setup, one can engineer

a |0> + b |1> + c |2> a |0> + b |1> – c |2> ;

effectively a huge self-phase modulation (p per photon).

More surprisingly, one can efficiently use this for scalable QC.

KLM Nature 409, 46, (2001); Cf. experiments by Franson et al., White et al., ...

The mad mad idea of jim franson l.jpg
The mad, mad idea of Jim Franson

atom 1



atom 2



J.D. Franson, Phys. Rev. Lett 78, 3852 (1997)

Nonlinear coefficients scale linearly with the number of atoms.

Could the different atoms' effects be made to add coherently, providing an N2 enhancement (where N might be 1013)?

Appears to violate local energy conservation... but consists of perfectly

reasonable Feynman diagrams, with energy conserved in final state.

{Controversy regarding some magic cancellations....}

Each of N(N-1)/2 pairs of atoms should contribute. Franson proposes

that this can lead to immense nonlinearities. No conclusive data.

John sipe s suggestion l.jpg
John Sipe's suggestion

Two-photon absorption (by these

single-photon absorbers) is inter-

ferometrically enhanced if the

photons begin distinguishable, but

are indistinguishable to the absorber:

T2 > t > tc

Franson's proposal to harness photon-exchange terms investigates the

effect on the real index of refraction (virtual intermediate state).

Why not first search for such effects on real intermediate states (absorption)?

Conclusion: exchange effects do matter: Probability of two-photon

absorption may be larger than product of single-photon abs. prob's.

Caveat: the effect indeed goes as N2, ... but N is the photon number (2)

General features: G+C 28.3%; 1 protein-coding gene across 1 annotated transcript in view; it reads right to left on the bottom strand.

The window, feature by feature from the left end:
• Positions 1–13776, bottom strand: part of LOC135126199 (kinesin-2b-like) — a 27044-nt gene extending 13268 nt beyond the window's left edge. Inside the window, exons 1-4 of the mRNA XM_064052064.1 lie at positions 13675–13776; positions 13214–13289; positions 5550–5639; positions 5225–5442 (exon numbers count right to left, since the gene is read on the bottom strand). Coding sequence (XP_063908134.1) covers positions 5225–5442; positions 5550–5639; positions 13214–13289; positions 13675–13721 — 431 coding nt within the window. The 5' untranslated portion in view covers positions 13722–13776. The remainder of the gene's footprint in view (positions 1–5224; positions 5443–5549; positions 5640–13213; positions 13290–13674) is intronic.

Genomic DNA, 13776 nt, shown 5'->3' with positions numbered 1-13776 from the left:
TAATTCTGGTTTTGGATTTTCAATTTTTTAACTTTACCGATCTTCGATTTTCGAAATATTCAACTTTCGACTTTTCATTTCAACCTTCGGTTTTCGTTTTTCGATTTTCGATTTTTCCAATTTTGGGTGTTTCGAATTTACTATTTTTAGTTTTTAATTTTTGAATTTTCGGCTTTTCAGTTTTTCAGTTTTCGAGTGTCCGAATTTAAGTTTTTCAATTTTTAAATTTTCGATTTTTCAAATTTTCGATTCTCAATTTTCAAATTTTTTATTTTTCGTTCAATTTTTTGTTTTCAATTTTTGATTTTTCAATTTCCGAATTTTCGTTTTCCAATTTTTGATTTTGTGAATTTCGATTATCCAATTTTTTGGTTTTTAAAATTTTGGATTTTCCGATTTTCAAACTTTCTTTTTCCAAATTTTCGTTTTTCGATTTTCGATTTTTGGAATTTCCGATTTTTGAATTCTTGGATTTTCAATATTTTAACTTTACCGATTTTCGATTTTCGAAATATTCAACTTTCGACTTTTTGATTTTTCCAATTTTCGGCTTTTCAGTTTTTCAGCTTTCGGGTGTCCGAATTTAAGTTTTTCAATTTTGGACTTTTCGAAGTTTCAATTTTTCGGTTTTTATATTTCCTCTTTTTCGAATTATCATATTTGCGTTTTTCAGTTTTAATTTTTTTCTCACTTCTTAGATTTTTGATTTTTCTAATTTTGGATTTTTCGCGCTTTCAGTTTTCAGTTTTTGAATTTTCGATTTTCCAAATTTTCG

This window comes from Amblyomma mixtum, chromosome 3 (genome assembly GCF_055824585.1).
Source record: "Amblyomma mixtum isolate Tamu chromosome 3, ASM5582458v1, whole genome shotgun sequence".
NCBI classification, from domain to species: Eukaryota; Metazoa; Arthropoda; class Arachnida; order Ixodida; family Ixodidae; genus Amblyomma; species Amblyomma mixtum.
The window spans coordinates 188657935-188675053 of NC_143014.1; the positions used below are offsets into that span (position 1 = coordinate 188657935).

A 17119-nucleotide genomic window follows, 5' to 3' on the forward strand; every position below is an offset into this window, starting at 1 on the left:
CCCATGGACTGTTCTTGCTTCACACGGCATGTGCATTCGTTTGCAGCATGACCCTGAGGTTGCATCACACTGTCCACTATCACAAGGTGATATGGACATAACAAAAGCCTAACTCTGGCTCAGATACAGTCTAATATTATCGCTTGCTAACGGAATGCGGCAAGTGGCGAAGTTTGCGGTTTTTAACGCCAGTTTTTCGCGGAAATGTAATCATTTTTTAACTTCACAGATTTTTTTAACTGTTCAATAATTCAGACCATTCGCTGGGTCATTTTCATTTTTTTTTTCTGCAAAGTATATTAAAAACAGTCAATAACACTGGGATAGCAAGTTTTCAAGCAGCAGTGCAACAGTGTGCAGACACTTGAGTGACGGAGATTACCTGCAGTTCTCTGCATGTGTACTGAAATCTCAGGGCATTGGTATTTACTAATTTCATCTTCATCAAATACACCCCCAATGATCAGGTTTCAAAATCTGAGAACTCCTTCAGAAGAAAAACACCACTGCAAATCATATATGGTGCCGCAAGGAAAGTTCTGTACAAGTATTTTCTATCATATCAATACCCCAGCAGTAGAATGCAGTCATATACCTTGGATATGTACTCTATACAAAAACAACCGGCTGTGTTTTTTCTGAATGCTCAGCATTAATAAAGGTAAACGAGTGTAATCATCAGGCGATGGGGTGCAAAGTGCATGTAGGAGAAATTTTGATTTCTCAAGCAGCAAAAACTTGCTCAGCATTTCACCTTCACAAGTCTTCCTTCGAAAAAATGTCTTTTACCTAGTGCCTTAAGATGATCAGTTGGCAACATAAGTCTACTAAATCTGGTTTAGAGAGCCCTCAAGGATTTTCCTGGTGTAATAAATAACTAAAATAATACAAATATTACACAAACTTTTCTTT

and not the atom number (1013) !

Ugly data but it works l.jpg
Ugly data,but it works.

Resch et al. quant-ph/0306198

Roughly a 4% drop observed in 2-photon transmission when

the photons are delayed relative to one another.

Complicated by other effects due to straightforward frequency

correlations between photons (cf. Wong, Sergienko, Walmsley,...),

as well as correlations between spatial and spectral mode.

What was the setup l.jpg
What was the setup?

Type-II SPDC + birefringent delay + 45o polarizer produces delayed pairs.

Use a reflective notch filter as absorbing medium, and detect remaining pairs.

  • This is just a Hong-Ou-Mandel interferometer, with detection in a complementary mode.

  • Although the filter is placed after the output, this is irrelevant for a linear system.

  • Interpretations:

    • Our "suppressed" two-photon reflection is merely the ratio of two different interference patterns; the modified spectrum broadens the pattern.

    • Yet photons which reach the filter in pairs really do not behave independently. The HOM interference pattern is itself a manifestation of photon exchange effects.

Another approach to 2 photon interactions ask is spdc really the time reverse of shg l.jpg